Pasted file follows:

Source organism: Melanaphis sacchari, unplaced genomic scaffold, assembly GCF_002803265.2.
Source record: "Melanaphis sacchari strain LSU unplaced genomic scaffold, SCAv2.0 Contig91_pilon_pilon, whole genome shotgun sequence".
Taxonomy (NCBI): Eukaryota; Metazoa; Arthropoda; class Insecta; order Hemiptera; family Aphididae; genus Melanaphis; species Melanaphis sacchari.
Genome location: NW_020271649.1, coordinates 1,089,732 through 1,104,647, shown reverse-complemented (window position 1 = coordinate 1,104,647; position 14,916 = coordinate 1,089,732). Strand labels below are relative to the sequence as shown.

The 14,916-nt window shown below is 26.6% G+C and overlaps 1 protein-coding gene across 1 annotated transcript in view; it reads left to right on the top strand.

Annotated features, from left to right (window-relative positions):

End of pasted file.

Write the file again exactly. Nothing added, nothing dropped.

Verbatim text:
Source organism: Melanaphis sacchari, unplaced genomic scaffold, assembly GCF_002803265.2.
Source record: "Melanaphis sacchari strain LSU unplaced genomic scaffold, SCAv2.0 Contig91_pilon_pilon, whole genome shotgun sequence".
Taxonomy (NCBI): Eukaryota; Metazoa; Arthropoda; class Insecta; order Hemiptera; family Aphididae; genus Melanaphis; species Melanaphis sacchari.
Genome location: NW_020271649.1, coordinates 1,089,732 through 1,104,647, shown reverse-complemented (window position 1 = coordinate 1,104,647; position 14,916 = coordinate 1,089,732). Strand labels below are relative to the sequence as shown.

The 14,916-nt window shown below is 26.6% G+C and overlaps 1 protein-coding gene across 1 annotated transcript in view; it reads left to right on the top strand.

Annotated features, from left to right (window-relative positions):